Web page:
Chevron employee’s Knit for GRIP sets donation record

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Chevron employee’s Knit for GRIP sets donation record
Chevron employees pose in a conference room at the Richmond Refinery with a large variety of clothing items they helped make as part of the annual Knit for GRIP program serving local families in need.

Longtime Chevron employee Ann Ciurczak is helping to keep dozens of local families warm this holiday season, all because she loves knitting and crocheting.

It began about a decade ago, when Ciurczak, who had been knitting clothing items for a homeless shelter near her home, learned that her employer had created the program Chevron Humankind, which encouraged employees to become involved in the communities where they worked.

Luckily for Richmond, Ciurczak responded to that call in a big way. After reaching out to colleagues at the Chevron Richmond Refinery, where she worked at the time, she was introduced to a representative of the Greater Richmond Interfaith Program, which serves local community members in need.

She not only began knitting, she convinced colleagues to join her in an effort to keep community members warm during the winter.

Longtime Chevron employee Ann Ciurczak is helping to keep dozens of local families warm this holiday season, all because she loves knitting and crocheting. It began about a decade ago, when Ciurczak, who had been knitting clothing items for a homeless shelter near her home, learned that her employer had created the program Chevron Humankind, which encouraged employees to become involved in the communities where they worked.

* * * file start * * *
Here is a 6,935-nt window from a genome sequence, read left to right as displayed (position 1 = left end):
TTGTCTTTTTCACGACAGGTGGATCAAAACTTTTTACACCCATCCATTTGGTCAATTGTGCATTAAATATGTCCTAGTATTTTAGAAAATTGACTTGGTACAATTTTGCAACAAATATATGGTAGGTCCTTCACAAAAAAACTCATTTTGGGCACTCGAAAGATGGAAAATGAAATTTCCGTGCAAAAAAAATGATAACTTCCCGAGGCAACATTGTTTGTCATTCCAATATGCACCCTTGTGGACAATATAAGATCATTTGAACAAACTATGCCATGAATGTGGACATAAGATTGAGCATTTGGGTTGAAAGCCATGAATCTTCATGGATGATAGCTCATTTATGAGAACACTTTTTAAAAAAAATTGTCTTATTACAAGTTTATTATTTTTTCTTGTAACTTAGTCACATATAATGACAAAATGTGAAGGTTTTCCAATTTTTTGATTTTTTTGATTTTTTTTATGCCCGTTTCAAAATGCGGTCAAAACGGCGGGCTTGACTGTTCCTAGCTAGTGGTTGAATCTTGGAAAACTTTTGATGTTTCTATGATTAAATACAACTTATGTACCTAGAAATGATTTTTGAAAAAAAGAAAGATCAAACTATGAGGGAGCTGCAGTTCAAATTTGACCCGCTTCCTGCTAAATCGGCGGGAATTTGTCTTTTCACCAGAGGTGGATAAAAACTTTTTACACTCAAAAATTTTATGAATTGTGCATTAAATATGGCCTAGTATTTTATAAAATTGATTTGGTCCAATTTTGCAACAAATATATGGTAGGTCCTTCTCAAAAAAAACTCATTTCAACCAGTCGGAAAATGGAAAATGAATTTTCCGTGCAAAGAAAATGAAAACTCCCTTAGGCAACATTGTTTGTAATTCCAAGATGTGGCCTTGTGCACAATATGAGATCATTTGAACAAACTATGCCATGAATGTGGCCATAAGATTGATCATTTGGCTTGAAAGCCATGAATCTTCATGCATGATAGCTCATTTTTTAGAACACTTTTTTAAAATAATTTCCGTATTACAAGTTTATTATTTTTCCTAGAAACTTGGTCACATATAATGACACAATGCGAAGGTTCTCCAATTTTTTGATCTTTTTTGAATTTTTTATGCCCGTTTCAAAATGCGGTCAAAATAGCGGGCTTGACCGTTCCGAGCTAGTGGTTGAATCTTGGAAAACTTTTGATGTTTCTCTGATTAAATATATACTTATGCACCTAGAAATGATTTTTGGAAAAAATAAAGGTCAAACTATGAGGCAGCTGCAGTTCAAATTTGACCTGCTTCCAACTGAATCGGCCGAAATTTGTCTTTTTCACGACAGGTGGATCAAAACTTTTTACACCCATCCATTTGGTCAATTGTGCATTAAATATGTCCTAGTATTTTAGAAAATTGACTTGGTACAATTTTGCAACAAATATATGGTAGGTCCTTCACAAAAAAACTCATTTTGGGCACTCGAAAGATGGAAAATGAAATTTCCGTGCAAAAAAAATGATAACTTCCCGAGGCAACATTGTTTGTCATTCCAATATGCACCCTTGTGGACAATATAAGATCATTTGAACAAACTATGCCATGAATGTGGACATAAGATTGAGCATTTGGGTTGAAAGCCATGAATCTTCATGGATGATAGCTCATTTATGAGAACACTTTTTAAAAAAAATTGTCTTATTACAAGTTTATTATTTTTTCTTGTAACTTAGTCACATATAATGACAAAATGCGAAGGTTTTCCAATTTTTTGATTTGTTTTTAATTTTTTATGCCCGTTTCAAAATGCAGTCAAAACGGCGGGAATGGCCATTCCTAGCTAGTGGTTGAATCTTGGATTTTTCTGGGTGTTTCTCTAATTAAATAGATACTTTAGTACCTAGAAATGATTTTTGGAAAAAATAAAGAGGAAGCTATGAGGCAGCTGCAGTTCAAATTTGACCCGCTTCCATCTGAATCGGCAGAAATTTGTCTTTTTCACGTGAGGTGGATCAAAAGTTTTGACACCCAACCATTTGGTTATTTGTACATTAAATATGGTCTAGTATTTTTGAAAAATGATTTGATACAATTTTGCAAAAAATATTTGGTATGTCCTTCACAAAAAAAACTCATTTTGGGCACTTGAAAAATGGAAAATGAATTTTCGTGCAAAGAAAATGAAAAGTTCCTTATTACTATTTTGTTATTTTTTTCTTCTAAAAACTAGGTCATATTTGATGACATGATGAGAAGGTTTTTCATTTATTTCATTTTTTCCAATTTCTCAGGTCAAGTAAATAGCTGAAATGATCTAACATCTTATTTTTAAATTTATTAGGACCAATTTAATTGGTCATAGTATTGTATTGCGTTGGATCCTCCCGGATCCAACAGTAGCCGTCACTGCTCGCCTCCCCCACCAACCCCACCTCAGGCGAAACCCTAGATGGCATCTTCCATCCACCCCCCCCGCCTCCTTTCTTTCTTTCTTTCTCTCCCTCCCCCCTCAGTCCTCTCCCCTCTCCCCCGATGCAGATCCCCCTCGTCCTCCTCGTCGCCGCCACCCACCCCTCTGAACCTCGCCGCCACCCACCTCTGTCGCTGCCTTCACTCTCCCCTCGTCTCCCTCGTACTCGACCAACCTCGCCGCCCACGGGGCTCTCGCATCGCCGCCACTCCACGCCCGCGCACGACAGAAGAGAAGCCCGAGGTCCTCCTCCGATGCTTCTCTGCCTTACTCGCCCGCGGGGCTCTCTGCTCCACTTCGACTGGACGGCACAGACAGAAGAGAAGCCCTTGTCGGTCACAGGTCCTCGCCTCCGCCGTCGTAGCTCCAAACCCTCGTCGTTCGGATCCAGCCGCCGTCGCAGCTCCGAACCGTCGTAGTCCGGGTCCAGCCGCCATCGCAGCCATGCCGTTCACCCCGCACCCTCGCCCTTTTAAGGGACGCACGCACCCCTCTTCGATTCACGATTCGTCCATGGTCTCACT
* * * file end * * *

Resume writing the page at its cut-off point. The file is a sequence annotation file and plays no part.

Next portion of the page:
Chevron employee Ann Ciurczak started the Knit for Grip program about 10 years ago, enlisting colleagues at Chevron to learn to knit for the benefit of the program.

In the first year, Ciurczak’s so-called Knit for GRIP program created 25 knitted hats, scarves, socks and other clothing items benefitting GRIP clients. That number progressively increased over the years to 260 items last year. This holiday season, a new record was set with 270 items made by dozens of volunteer employees, not just from the Refinery but from other Chevron locations in the Bay Area.

Of all volunteer opportunities at the Refinery, Knit For Grip is among those attracting the highest number of participants. Ciurczak said some employees send her items throughout the year.

“They know I’m going to do it every year,” she said.

On Tuesday, several volunteers gathered in a Refinery conference room to collect and count tagged items that were set to be shipped to GRIP as holiday gifts for people in need. One employee said she learned how to knit from her grandmother. Several others said they learned by watching instructional YouTube videos. Employee Orin Wakefield said he learned at a 4-H Club where he bred sheep and learned to knit using their fur.

The more experienced knitters of the bunch can create a hat in about four hours. The average for all clothing items is nine hours, said Ciurczak, particularly for beginners.

“At Chevron you have perfectionists who will start and unravel and start and unravel until they get it to the way they like it,” she said.

However it comes, GRIP’s clients very much appreciate both the gesture and the added warmth during the winter holidays.

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